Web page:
Before announcing your conference, decide on a timetable. (We have provided a copy of the general timetable we follow for our conference, which is held each spring.) For a spring conference such as ours, send out the call for papers (CFP) early in September with a late December deadline. We have found that a later submission deadline may decrease the number of proposals received due to forgetfulness during the holiday season. Also decide well in advance when the final papers will be due and plan sufficient time for the discussants and panel chairs to read the papers and prepare their comments. The CFP should be distributed according to the scale of the conference you are planning. For example, our second conference was advertised regionally with letters sent directly to institutions with diplomatic historians and political scientists interested in the cold war. This year's conference will be advertised electronically, on H-Net, which will ensure a wider distribution and a greater number of proposals. In the CFP, we request a one-page proposal, contact information, and a curriculum vitae. We also use the CFP to solicit faculty participation—as discussants and for our roundtable. Be sure to designate a representative from your conference committee whom prospective participants may contact for more information.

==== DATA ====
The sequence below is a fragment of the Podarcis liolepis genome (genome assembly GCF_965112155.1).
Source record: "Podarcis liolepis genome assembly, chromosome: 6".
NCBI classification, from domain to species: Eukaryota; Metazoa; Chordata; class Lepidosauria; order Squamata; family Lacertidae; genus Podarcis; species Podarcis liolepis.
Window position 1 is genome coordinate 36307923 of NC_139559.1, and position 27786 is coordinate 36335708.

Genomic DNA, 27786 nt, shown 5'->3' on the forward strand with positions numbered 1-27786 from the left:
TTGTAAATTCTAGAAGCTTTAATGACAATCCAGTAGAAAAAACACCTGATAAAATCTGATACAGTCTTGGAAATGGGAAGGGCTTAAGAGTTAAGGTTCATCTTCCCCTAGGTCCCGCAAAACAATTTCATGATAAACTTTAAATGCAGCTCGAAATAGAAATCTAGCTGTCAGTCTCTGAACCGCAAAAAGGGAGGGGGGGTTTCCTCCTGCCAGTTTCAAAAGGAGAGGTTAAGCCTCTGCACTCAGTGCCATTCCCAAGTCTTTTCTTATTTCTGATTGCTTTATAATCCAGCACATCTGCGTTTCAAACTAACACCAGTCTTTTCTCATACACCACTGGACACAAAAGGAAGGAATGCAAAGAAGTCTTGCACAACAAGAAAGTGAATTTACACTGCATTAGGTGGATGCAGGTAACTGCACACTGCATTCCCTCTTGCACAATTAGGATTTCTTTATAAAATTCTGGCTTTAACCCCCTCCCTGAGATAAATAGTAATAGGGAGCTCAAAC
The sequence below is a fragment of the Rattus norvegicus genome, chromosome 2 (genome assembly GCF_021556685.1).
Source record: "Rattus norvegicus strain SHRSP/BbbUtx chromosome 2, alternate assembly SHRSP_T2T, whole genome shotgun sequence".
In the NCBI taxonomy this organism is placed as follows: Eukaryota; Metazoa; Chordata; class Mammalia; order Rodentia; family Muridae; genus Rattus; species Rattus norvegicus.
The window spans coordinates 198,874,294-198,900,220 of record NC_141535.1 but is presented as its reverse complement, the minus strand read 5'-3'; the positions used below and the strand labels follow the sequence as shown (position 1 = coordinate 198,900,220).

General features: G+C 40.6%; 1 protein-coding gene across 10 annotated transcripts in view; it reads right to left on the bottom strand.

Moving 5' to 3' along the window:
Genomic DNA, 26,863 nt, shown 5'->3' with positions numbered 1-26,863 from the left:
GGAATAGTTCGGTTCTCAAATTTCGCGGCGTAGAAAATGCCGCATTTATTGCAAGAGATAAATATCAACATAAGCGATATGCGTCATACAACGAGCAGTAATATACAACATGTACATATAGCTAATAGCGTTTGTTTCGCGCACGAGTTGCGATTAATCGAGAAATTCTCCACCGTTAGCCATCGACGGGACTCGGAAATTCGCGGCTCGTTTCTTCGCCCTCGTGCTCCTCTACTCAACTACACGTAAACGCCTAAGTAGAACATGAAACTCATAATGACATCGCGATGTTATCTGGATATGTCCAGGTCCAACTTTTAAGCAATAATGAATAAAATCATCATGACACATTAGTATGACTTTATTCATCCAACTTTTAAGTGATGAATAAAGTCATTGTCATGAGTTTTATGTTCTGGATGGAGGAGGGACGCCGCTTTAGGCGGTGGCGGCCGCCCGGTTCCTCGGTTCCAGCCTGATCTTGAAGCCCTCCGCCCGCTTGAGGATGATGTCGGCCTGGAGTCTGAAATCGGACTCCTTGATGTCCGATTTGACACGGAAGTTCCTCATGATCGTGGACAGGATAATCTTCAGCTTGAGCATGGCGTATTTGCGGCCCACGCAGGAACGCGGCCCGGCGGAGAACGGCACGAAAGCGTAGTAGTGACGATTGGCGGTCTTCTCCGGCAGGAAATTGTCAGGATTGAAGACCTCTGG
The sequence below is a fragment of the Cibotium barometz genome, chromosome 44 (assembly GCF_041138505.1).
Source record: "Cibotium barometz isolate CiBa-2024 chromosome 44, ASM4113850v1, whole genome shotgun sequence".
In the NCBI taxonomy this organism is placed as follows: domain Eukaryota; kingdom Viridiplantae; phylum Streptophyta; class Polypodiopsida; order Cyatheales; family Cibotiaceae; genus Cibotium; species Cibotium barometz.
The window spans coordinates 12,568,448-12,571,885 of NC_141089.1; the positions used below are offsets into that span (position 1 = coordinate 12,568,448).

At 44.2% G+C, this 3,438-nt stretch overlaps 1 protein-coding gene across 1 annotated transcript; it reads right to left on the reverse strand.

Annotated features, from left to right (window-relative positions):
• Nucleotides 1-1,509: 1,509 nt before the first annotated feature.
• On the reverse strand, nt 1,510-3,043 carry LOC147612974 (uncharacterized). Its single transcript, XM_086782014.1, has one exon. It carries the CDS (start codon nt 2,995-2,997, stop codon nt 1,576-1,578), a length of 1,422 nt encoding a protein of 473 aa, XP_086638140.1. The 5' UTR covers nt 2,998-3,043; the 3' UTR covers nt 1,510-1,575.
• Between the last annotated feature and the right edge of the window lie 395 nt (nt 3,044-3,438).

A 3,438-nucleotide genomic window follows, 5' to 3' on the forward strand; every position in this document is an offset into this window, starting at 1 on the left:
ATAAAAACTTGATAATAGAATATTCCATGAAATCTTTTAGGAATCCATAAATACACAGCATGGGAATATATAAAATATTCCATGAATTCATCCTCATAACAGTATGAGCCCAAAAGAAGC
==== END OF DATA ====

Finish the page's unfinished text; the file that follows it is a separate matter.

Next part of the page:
Organizing the Conference
Once you have received the paper proposals, you can begin to organize a preliminary conference program. The first task is to select which of the paper proposals to accept. In your acceptance letter, specify the due date for the final paper and presentation guidelines. We usually specify 15 minute oral presentations, although we encourage graduate students to submit a full-length version of the paper for distribution prior to the conference. We also ask that the students confirm their participation as soon as possible. Ideally, by this time you will have heard from faculty who are willing to serve as discussants; if not, you may wish to directly contact professors who specialize in areas corresponding to the proposals you have received. In addition, if you are considering a faculty roundtable discussion, you should confirm in advance that the prospective participants agree to take part and that the topic of the panel is decided upon.